By Maureen Gilmer, IU Health senior journalist, email@example.com
He’s known as “Mr. Bubbles” on 8 East. A loving tribute to a man – a teddy bear really – who spends his days bringing smiles – and bubbles – to kids at Riley Hospital for Children at IU Health.
Ed Tekulve has been a patient care assistant on the unit for 11 years. It’s a job he came to late in life, after working many years in warehouse management. But a conversation with his wife, Linda (now retired from her job as a secretary at Riley), and some of her friends put him on a path to a career in healthcare – first as a certified nurse assistant and then a PCA.
It was one of the best decisions of his life, he believes.
“The interaction with the kids is the best part,” he said. “I have a grandpa attitude and they love it, but I try to help both the patients and the parents. It’s a good feeling when I can do that.”
Unfortunately, Tekulve, a father of two and grandfather of two, is putting away the bubbles for a new assignment – sterile processor at IU Health University Hospital.
“I love the kids, but I need to do something different,” he said, adding that at 59, his body is starting to complain a bit.
He completed a sterile processing certification course offered through IU Health and Wayne Township Schools and begins his new assignment next week.
Today (July 21) is his last day at Riley.
“No doubt it will be hard for me to leave the kids,” he said. “I think everybody I work with here knows that.”
Indeed, Sarah McGregor knows that. Tekulve trained her as a tech seven years ago, and now she is a nurse on the same unit. She remembers how proud he was when he first saw her in the red Riley nurse uniform, even if his pride was couched in a little teasing.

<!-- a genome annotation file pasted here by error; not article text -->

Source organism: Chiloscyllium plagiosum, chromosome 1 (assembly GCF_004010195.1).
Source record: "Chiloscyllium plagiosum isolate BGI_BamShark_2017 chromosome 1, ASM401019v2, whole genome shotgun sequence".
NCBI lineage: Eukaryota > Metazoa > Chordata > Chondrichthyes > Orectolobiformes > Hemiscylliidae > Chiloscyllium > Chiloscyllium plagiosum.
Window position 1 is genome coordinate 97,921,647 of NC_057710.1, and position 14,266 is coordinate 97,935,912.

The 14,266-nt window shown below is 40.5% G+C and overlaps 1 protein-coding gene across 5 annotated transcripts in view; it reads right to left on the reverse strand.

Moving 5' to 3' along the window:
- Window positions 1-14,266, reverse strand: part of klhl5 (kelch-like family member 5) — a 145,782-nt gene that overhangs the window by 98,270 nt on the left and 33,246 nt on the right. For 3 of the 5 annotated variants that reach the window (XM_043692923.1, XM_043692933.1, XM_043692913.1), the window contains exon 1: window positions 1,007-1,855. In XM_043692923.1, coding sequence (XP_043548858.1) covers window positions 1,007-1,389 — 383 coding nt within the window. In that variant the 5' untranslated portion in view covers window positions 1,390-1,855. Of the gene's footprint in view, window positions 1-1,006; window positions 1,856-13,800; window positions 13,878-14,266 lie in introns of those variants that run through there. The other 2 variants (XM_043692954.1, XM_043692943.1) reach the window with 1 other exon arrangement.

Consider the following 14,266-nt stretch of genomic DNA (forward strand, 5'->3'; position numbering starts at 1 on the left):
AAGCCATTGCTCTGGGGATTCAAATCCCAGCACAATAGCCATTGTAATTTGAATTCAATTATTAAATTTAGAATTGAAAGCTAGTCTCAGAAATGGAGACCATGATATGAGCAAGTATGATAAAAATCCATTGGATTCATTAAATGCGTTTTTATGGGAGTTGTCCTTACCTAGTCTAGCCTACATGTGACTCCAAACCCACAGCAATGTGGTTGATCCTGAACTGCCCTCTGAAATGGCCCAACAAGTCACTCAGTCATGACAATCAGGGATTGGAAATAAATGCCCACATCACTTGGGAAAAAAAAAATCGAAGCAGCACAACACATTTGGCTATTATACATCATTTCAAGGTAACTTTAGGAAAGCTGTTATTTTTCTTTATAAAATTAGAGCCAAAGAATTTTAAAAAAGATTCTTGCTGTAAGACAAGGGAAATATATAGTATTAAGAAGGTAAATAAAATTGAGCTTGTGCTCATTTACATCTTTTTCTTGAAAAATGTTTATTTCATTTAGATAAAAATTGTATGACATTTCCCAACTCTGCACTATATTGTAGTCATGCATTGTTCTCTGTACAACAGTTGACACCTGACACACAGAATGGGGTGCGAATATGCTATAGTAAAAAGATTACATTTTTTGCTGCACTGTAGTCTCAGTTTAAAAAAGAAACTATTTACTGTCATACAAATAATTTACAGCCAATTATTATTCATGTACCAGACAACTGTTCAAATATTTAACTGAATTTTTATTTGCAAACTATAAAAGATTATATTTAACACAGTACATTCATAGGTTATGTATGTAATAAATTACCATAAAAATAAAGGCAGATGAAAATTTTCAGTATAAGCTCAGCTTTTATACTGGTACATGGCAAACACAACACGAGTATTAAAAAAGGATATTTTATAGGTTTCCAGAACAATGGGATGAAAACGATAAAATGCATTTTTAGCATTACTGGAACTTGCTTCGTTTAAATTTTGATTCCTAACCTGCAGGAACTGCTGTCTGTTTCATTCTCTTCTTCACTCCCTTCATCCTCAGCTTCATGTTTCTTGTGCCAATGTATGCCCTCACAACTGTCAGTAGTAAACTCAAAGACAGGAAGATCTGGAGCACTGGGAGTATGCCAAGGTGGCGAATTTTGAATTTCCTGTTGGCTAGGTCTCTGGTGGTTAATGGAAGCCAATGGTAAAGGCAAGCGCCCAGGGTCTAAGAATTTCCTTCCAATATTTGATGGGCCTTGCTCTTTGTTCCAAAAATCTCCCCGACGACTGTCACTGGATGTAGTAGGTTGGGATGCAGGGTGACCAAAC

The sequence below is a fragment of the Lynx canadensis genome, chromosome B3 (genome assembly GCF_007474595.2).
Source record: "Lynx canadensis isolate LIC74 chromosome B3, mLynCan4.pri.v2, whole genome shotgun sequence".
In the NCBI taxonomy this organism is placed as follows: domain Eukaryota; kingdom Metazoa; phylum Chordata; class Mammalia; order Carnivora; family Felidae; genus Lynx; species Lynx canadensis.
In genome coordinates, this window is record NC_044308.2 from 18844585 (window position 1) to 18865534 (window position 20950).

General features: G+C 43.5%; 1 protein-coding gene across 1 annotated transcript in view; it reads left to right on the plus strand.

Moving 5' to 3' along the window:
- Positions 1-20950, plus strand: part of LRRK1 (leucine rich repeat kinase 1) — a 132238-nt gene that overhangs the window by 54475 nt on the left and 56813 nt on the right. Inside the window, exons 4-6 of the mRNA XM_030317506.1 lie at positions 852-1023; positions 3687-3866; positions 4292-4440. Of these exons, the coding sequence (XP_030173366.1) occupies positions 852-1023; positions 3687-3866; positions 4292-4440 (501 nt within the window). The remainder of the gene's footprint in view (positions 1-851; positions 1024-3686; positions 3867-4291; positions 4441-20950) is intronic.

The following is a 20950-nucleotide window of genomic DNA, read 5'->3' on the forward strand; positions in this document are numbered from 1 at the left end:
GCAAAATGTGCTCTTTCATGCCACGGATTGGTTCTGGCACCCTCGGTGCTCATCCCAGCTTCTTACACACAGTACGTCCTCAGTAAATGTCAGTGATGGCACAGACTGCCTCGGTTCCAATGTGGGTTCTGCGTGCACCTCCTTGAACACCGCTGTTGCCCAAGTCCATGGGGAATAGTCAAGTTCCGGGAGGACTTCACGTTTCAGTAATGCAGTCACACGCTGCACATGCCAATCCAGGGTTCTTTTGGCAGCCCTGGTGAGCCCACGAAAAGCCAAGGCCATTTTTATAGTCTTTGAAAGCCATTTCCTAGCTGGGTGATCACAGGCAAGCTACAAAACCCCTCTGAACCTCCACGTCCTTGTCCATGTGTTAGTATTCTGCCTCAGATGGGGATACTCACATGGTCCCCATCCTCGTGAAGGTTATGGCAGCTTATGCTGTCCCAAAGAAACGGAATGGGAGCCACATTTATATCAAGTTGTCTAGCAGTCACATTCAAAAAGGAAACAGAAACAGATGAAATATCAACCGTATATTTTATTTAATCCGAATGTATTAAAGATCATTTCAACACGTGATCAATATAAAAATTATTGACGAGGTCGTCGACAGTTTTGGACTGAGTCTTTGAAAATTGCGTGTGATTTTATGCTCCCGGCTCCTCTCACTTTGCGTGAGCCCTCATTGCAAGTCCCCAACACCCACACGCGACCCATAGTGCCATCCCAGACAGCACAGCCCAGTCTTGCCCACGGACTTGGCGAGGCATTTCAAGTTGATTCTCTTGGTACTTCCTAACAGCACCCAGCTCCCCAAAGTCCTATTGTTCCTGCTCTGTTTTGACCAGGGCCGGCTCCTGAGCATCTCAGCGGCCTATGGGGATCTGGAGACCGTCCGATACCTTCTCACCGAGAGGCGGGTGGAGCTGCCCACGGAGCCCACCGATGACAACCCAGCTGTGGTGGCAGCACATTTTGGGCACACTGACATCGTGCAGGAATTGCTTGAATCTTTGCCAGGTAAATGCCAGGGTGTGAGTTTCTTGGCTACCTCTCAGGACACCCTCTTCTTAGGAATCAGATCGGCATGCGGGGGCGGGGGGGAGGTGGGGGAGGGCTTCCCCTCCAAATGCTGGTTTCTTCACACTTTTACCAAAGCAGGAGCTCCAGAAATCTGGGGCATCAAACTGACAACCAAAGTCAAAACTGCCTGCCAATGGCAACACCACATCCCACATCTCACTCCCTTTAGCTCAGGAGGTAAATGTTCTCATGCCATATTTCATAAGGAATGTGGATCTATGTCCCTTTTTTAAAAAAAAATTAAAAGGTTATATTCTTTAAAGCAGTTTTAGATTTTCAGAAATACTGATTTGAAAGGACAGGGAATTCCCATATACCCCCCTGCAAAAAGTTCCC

“Look at you in your snazzy red,” he said to her, all the while pleased that she followed her dream.
“He has a heart of gold and loves taking care of the kids,” McGregor said. “He never complains, no matter how many times he gets floated to a different unit in a shift or how many patients he has. I know it’s hard for him to leave. That’s why we need to celebrate him and how much passion he has for the kids.”
While there was no formal party planned due to COVID restrictions, McGregor and others on the unit made sure to acknowledge their friend and co-worker in small ways. And that suits Tekulve just fine.
“It will probably be a little heart wrenching for me,” he said.
Still, he learned a lot from the people he worked with, and he hopes he might have taught them a thing here and there.
“We have good camaraderie. I’m old school and don’t know technology, so they tease me about that. But I bring my life experiences,” he said, “and I encourage them to think outside the box.”
On his last day on 8 East, he made one more trip to the supply cabinet to get bubbles for a patient. Marlowe Bacon is 14, so it’s been a few years since she enjoyed that bit of child’s play. But bubbles aren’t just for little kids, Tekulve said.
“I’m 59, and I blow bubbles.”
Nicole Klein, manager of clinical operations on 8 East, said Tekulve has been “an integral part of the 8E team and the excellent care that is provided throughout Riley Hospital.”
“Ed always brings a positive, caring attitude to work, no matter what task is asked of him. Whether he is assisting a nurse, fitting a child for a car seat, or providing 1:1 care to a patient, he always gives the best of himself. We will greatly miss Ed on 8E but are so excited for him and his new career path in Sterile Processing.”
Photos by Mike Dickbernd, IU Health visual journalist, firstname.lastname@example.org